As the story opens, it is explained that Santiago, the old man, has had a run of bad luck fishing. People around him call him "Salao," or unlucky, and the boy Manolin who used to help him has been admonished by his parents. However, he is a fixture in the community, and is even respected by some:
They sat on the Terrace and many of the fishermen made fun of the old man and he was not angry. Others, of the older fishermen, looked at him and were sad. But they did not show it and they spoke politely about the current and the depths they had drifted their lines at and the steady good weather and of what they had seen.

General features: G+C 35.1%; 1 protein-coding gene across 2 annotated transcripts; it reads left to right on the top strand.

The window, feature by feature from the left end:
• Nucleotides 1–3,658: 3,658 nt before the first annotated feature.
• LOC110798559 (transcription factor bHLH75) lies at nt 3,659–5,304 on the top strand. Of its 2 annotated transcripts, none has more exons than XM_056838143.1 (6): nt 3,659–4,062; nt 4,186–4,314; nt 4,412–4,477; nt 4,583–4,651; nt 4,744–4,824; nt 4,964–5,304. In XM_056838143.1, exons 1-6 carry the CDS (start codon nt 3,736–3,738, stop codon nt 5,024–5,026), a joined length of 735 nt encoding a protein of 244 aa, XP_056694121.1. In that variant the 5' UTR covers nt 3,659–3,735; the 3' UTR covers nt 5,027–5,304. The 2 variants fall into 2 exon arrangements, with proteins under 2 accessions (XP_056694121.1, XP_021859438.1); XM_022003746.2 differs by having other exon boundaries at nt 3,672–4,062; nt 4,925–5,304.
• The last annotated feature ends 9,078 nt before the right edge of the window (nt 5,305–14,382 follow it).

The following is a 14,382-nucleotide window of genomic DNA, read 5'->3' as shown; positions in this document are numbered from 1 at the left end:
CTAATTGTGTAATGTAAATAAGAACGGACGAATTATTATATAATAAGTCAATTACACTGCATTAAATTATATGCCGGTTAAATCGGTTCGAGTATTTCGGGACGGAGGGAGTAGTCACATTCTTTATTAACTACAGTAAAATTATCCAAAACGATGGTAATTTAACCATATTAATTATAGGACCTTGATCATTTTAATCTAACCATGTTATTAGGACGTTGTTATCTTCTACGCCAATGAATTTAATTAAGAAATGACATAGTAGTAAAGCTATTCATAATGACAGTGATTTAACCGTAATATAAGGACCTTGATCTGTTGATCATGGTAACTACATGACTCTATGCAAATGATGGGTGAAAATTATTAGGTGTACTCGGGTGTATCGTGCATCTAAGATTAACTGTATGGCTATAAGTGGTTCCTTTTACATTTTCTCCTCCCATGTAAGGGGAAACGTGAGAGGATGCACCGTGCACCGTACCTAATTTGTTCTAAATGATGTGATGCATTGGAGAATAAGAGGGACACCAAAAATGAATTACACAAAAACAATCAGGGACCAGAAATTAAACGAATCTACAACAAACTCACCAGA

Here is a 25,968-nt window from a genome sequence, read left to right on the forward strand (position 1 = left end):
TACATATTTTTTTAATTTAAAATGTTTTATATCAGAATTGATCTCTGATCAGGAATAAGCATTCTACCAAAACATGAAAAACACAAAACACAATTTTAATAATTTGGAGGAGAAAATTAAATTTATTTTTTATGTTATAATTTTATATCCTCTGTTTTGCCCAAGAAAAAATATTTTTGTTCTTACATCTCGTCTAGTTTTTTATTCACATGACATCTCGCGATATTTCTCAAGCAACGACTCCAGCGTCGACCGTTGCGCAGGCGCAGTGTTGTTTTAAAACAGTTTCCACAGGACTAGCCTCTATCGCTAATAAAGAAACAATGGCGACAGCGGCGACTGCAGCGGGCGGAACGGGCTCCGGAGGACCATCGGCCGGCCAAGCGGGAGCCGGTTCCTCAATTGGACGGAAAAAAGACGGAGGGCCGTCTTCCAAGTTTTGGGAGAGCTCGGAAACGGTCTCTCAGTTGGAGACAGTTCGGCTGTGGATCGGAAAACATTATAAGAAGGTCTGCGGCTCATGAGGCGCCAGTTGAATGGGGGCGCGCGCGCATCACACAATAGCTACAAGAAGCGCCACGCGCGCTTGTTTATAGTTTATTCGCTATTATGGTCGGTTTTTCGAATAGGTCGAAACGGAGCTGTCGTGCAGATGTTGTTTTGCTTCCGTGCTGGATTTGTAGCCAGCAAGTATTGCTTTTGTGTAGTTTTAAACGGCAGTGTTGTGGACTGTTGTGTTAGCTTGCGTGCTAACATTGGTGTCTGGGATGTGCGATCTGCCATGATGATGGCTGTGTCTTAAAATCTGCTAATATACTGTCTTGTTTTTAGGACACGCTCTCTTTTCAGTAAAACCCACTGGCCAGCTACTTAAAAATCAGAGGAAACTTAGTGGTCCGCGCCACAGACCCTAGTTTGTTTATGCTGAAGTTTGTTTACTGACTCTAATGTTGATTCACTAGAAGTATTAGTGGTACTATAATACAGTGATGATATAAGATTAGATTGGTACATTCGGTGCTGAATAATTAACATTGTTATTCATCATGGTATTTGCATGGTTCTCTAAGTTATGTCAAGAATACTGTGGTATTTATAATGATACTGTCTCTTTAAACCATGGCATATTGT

(Hemingway, The Old Man and the Sea, Google Books)
The older fishermen know that bad luck can happen to anyone, and they take pains to be friendly, because of superstition and fear of karma. However, others tease Santiago, probably not out of spite, but because it is a culturally accepted form of entertainment; Santiago has been around for so long and is so safe that teasing him is all right. For his part, Santiago is not concerned with their teasing, partly because he knows that his luck must change with time, and partly because he knows that their words are meaningless.